Image of the August 2019 Wilderness Magazine Cover Read more from the
August 2019 Issue
Home / Articles / Walkshorts

Trampers need to call time on 1080 myth

The most immediate and practical way to help with predator control is to start trapping. Matthew Cattin

Forest & Bird chief executive Kevin Hague has urged trampers to lend their voices to the 1080 debate.

In light of this year’s mega-mast – the worst on record – Hague believes trampers need to speak up and dispel the mythology that 1080 creates silent forests.

“Trampers have got an independent observer status to say actually, that’s bull – 1080 kills predators and gives the birds the breathing space they need,” he said.

Hague said those that don’t visit the backcountry won’t see the positive impact 1080 has on native species, but will pick up on the fact it’s a controversial topic and be hesitant with their support.

He believes trampers need to bring their experiences to the debate wherever possible, to stoke public support for its continued use and funding.

“If trampers are out there telling their stories, and being thoughtful, objective advocates for 1080 use, they would be a powerful voice.”

Hague said it’s clear most people would prefer an alternative to the poison, but it’s currently the best tool available in preventing the extinction of native species.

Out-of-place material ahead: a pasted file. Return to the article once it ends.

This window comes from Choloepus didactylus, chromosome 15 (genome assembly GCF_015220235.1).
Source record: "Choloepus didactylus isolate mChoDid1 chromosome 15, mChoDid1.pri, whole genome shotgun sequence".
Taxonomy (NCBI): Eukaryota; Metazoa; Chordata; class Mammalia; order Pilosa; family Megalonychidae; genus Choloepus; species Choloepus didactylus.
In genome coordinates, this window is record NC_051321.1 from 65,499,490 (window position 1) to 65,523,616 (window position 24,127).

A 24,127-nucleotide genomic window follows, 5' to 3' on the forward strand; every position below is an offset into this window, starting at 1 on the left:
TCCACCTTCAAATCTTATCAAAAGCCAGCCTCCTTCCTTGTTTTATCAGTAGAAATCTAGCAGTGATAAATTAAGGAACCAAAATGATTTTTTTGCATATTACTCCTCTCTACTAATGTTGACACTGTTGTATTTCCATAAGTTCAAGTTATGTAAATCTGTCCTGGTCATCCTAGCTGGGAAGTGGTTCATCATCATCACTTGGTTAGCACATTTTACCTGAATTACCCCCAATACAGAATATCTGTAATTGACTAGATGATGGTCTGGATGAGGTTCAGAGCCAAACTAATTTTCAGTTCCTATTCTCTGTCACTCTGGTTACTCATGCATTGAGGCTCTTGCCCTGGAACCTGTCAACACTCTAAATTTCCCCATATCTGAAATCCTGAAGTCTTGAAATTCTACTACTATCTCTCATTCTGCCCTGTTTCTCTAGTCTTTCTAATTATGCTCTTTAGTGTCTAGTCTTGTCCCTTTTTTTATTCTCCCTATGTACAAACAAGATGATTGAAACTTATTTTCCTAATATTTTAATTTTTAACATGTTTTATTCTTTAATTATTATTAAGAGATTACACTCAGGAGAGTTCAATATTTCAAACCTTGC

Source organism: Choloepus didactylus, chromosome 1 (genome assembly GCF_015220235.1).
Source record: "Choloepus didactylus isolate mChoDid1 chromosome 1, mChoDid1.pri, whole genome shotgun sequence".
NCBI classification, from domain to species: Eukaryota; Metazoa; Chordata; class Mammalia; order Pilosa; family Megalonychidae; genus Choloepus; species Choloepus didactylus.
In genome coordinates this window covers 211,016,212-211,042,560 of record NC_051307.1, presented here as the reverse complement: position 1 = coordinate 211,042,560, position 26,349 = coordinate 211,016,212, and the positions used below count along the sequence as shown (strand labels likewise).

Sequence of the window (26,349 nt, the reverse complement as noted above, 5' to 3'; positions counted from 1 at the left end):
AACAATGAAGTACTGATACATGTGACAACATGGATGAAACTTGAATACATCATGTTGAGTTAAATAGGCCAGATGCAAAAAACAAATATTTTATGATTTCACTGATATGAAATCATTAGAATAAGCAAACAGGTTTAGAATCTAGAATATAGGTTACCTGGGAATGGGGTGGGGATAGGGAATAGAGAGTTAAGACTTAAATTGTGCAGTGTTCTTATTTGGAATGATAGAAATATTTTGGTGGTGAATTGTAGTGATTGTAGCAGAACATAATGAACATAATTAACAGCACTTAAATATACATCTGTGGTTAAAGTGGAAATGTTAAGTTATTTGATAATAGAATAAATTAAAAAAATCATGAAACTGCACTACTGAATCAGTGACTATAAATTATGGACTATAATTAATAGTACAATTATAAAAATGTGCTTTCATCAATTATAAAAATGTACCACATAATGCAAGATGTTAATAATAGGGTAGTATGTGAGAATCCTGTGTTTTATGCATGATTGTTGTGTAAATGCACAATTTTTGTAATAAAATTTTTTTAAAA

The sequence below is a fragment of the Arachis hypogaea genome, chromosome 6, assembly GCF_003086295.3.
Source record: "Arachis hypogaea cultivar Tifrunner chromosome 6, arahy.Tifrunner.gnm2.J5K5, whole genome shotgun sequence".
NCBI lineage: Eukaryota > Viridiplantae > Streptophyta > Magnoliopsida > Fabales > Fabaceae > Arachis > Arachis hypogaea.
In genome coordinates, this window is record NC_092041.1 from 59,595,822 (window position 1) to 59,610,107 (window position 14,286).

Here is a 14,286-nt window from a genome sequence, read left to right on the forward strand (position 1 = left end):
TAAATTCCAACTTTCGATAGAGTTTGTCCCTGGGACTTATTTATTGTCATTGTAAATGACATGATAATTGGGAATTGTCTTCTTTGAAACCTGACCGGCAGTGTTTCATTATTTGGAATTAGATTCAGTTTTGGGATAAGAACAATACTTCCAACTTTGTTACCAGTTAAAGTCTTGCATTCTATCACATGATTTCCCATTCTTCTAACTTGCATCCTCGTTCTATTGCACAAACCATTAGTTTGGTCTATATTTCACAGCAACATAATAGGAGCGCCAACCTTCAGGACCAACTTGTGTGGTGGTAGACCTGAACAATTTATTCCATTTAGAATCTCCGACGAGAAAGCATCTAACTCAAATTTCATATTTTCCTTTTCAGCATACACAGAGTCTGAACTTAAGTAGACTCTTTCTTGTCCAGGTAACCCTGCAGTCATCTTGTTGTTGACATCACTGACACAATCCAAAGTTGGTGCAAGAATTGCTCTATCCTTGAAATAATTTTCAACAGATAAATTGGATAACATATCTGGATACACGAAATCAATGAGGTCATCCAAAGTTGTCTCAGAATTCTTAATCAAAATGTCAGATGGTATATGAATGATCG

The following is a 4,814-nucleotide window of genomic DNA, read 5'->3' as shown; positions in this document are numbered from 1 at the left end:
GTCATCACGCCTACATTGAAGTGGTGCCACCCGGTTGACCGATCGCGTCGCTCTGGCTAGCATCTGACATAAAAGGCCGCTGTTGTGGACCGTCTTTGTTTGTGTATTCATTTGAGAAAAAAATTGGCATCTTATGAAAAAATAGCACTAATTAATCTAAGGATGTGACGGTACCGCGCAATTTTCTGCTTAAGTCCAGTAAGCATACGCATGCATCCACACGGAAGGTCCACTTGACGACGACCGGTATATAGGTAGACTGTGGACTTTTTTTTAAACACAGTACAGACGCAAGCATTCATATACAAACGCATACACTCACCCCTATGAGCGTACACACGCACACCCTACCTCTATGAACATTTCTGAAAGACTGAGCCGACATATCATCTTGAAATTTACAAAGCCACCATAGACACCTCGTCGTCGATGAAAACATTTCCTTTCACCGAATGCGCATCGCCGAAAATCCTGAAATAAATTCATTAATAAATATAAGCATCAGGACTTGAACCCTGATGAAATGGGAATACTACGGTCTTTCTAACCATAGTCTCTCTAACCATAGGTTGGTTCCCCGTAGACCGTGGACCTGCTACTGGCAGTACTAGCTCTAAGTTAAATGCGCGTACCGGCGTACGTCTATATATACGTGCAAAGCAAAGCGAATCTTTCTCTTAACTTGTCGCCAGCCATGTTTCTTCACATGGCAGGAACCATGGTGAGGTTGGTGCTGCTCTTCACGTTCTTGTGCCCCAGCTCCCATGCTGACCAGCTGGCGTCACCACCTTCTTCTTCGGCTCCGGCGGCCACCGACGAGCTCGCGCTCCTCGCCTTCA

“We need more advocacy to increase the funding that goes into predator control, as we’re going to experience more and more of these mast years,” he said.

Physical sampling has proven the mega-mast to be as bad as predicted, and trapping programmes are reporting an explosion in rodents.

While urban rat plagues have been hogging headlines, Hague said the unprotected backcountry will be in an even worse state.

“You have more trees, therefore more seed, and therefore way more rats,” he said.

The most immediate and practical thing people can do is join a group and volunteer in trapping or predator control work.

“If you can’t find one yourself, head to your local DOC or Forest & Bird office and they will put you in touch,” he said.

While it’s too soon to know how the birdlife is faring with the predator explosion, Hague is anticipating a sobering spring, with the possibility of localised species extinctions.

“When it comes time to [record numbers] in spring, we might be looking at nesting success and see there is nothing happening,” he said.